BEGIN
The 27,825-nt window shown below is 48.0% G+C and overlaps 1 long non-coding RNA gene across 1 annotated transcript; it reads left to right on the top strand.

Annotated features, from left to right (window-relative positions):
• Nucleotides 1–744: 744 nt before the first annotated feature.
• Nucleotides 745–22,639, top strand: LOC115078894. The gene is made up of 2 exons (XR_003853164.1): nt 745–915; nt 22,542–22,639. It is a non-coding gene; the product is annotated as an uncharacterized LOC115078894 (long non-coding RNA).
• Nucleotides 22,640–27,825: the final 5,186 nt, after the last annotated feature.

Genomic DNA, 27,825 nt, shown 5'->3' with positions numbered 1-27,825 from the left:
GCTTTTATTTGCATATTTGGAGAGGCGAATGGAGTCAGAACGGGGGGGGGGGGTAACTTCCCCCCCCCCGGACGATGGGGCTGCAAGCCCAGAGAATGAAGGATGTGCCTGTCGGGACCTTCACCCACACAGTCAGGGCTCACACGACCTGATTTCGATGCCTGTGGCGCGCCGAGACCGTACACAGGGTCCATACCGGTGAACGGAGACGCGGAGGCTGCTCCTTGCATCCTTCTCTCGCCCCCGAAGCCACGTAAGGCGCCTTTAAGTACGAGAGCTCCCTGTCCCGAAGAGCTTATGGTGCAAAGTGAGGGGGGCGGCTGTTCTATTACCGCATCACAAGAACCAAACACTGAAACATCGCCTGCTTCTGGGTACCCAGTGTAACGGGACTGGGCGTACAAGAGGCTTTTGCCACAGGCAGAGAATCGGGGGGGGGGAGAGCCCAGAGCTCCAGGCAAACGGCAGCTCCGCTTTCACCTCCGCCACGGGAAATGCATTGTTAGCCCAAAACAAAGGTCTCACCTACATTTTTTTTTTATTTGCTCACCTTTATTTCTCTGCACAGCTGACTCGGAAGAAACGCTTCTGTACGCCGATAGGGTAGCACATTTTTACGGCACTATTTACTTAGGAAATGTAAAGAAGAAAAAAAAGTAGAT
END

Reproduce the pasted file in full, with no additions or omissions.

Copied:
The 27,825-nt window shown below is 48.0% G+C and overlaps 1 long non-coding RNA gene across 1 annotated transcript; it reads left to right on the top strand.

Annotated features, from left to right (window-relative positions):
• Nucleotides 1–744: 744 nt before the first annotated feature.
• Nucleotides 745–22,639, top strand: LOC115078894. The gene is made up of 2 exons (XR_003853164.1): nt 745–915; nt 22,542–22,639. It is a non-coding gene; the product is annotated as an uncharacterized LOC115078894 (long non-coding RNA).
• Nucleotides 22,640–27,825: the final 5,186 nt, after the last annotated feature.

Genomic DNA, 27,825 nt, shown 5'->3' with positions numbered 1-27,825 from the left:
GCTTTTATTTGCATATTTGGAGAGGCGAATGGAGTCAGAACGGGGGGGGGGGGTAACTTCCCCCCCCCCGGACGATGGGGCTGCAAGCCCAGAGAATGAAGGATGTGCCTGTCGGGACCTTCACCCACACAGTCAGGGCTCACACGACCTGATTTCGATGCCTGTGGCGCGCCGAGACCGTACACAGGGTCCATACCGGTGAACGGAGACGCGGAGGCTGCTCCTTGCATCCTTCTCTCGCCCCCGAAGCCACGTAAGGCGCCTTTAAGTACGAGAGCTCCCTGTCCCGAAGAGCTTATGGTGCAAAGTGAGGGGGGCGGCTGTTCTATTACCGCATCACAAGAACCAAACACTGAAACATCGCCTGCTTCTGGGTACCCAGTGTAACGGGACTGGGCGTACAAGAGGCTTTTGCCACAGGCAGAGAATCGGGGGGGGGGAGAGCCCAGAGCTCCAGGCAAACGGCAGCTCCGCTTTCACCTCCGCCACGGGAAATGCATTGTTAGCCCAAAACAAAGGTCTCACCTACATTTTTTTTTTATTTGCTCACCTTTATTTCTCTGCACAGCTGACTCGGAAGAAACGCTTCTGTACGCCGATAGGGTAGCACATTTTTACGGCACTATTTACTTAGGAAATGTAAAGAAGAAAAAAAAGTAGAT